Recruiting and onboarding is a “sales period”, and organisations must follow through with all they promised in the early stages of the candidate journey.

Day 31 – 90.  Post honeymoon!

Employee disillusionment is common once the onboarding is over and the realities of the role kick in.

Gartner’s 2022 candidate survey highlighted that just 59% of candidates would repeat their decision to join their organisation.

To help stop early resignations, HR and line managers must create opportunities to talk to new hires in this period.

Some ideas.

  • Have early performance conversations to discuss how employees are feeling. Talk about what they have learned and what they are looking forward to next. These early career conversations indicate that you are considering people’s long-term careers, not just the here and now.
  • Create a 30, 60 and 90-day plan. This will help focus performance, create goals, and set objectives.
  • Create buy-in by helping your new starter see where, and how, their work fits into the organisation’s long term objectives.

Day 91 and beyond.

After 3 months most new starters will have completed their probation and had an early review. Many will have found their feet and will be taking control of their role.  Consequently, many employers feel that all onboarding is complete.

As the earlier statistics show, this is a mistake.  Organisations spend a lot of time and money on recruitment and onboarding.  To get the best ROI, employers should continue to support new hires to keep them invested, motivated, and determined to perform.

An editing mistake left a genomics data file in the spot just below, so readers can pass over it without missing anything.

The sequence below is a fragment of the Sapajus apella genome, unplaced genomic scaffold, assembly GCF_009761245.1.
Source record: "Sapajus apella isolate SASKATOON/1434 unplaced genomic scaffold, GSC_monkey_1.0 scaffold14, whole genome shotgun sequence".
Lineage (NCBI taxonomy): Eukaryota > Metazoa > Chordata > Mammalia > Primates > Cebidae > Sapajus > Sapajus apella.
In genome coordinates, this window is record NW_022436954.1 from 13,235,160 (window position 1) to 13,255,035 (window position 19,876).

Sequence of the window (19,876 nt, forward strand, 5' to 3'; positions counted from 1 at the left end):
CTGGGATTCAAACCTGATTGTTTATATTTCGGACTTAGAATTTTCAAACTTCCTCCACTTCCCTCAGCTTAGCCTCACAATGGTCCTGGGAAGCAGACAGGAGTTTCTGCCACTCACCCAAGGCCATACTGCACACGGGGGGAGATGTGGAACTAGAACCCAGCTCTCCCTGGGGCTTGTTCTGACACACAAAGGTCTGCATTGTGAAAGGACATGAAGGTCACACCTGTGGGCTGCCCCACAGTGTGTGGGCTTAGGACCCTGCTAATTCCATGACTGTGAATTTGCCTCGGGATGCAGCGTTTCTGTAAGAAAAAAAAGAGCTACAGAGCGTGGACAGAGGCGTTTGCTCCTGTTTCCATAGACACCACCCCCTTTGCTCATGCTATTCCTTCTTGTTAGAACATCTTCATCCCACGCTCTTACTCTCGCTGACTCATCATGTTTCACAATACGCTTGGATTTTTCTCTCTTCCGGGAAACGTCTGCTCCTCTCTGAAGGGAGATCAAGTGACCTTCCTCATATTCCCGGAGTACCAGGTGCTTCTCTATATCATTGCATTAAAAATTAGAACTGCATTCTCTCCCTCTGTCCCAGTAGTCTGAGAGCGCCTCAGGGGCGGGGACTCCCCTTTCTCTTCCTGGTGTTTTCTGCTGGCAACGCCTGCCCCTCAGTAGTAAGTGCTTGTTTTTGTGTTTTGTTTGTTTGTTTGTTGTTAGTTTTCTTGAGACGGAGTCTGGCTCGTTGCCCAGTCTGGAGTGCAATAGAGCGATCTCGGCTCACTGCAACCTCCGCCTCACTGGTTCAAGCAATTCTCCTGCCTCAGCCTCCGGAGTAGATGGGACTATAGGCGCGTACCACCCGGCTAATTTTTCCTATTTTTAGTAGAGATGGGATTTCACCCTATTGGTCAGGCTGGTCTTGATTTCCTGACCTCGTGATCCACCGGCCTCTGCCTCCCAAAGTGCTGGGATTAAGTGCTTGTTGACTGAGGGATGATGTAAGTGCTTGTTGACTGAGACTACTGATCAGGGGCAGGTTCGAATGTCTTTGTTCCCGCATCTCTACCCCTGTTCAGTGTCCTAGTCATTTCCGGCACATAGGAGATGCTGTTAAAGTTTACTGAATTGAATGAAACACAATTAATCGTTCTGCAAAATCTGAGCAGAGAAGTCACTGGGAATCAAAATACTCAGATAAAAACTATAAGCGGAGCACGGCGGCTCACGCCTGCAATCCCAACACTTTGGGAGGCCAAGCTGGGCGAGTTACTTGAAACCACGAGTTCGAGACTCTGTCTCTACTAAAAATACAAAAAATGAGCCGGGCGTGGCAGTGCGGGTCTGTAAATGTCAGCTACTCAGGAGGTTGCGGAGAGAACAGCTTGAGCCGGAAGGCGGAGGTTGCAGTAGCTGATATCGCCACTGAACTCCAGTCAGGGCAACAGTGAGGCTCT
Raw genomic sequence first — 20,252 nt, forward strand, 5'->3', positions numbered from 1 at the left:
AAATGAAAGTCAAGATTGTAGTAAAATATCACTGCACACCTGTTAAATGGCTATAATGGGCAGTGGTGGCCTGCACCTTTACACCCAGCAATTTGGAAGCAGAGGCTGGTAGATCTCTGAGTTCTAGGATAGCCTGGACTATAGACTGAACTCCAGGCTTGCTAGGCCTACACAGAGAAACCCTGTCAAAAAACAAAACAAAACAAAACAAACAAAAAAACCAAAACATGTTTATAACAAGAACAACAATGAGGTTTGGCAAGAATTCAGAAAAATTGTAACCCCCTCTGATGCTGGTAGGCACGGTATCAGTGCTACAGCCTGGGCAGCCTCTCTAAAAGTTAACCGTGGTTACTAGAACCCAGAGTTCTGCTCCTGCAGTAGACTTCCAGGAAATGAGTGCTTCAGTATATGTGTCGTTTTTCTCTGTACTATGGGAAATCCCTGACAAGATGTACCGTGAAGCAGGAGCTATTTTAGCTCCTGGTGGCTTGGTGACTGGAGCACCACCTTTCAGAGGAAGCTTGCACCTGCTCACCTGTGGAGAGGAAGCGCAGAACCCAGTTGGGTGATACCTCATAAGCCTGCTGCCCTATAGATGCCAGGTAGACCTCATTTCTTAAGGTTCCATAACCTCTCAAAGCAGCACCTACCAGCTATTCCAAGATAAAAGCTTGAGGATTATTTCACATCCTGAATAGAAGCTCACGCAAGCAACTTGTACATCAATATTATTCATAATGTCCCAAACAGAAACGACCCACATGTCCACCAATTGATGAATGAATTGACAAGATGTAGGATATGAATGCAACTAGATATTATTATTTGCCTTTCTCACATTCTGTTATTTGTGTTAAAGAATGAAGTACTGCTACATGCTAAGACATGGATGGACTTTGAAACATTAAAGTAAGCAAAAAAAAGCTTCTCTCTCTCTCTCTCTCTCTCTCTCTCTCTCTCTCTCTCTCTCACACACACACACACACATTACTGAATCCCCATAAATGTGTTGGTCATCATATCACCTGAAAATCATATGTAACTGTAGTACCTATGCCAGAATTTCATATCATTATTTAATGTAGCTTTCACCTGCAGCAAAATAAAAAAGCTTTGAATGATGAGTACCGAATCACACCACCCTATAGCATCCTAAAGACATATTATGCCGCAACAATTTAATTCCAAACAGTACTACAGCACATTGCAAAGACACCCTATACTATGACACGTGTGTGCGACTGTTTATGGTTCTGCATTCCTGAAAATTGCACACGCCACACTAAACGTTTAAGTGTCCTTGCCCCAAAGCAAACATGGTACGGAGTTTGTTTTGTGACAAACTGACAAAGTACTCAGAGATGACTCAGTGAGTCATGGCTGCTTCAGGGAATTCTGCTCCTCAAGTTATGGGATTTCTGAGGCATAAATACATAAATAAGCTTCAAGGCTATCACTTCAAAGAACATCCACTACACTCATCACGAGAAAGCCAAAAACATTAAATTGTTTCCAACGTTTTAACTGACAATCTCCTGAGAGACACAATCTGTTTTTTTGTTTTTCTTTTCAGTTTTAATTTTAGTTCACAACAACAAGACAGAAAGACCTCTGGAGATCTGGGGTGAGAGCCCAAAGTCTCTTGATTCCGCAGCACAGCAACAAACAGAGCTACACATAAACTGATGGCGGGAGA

Some ideas.

  • Schedule regular catch-up meetings or retention interviews where you can discuss general role satisfaction.
  • Prepare properly for more formal quarterly and annual reviews. Set dates and stick to them.
  • Remind employees about incremental benefits they may receive as they approach significant employment milestones.

The takeaways.

  • The first 100 days – Recruitment, pre-boarding and onboarding – are critical phases in employee retention.
  • Keep red tape to a minimum, be efficient and keep appointments. In the early stages, skilled candidates are being contacted by recruiters and may be attending other interviews.
  • Regular contact is important to important to build trust and create buy-in.
  • Give opportunities for candidate feedback to ensure that niggles can be ironed out quickly.
  • In the early stages of employment, don’t overwhelm your new starter. Reduce anxiety by creating situations which are manageable and build confidence.
  • Provide networking opportunities and enable learning and development.
  • Follow up on all periods of induction.  Complete reviews on time and allocate them a proper period of time.
  • Give a broad overview of the role and allow employees to see how they fit into the organisation’s long-term objectives.

Are you looking to grow your tech, digital or data team?  We can help.

Reach out today.

About the author: I manage the recruitment for a range of digital roles for my clients on both a retained and contingency basis. I specialise in senior and confidential appointments, always giving a first class representation of a client’s employer brand.

Leave a Reply

Your email address will not be published. Required fields are marked *

Related Articles

Scroll To Top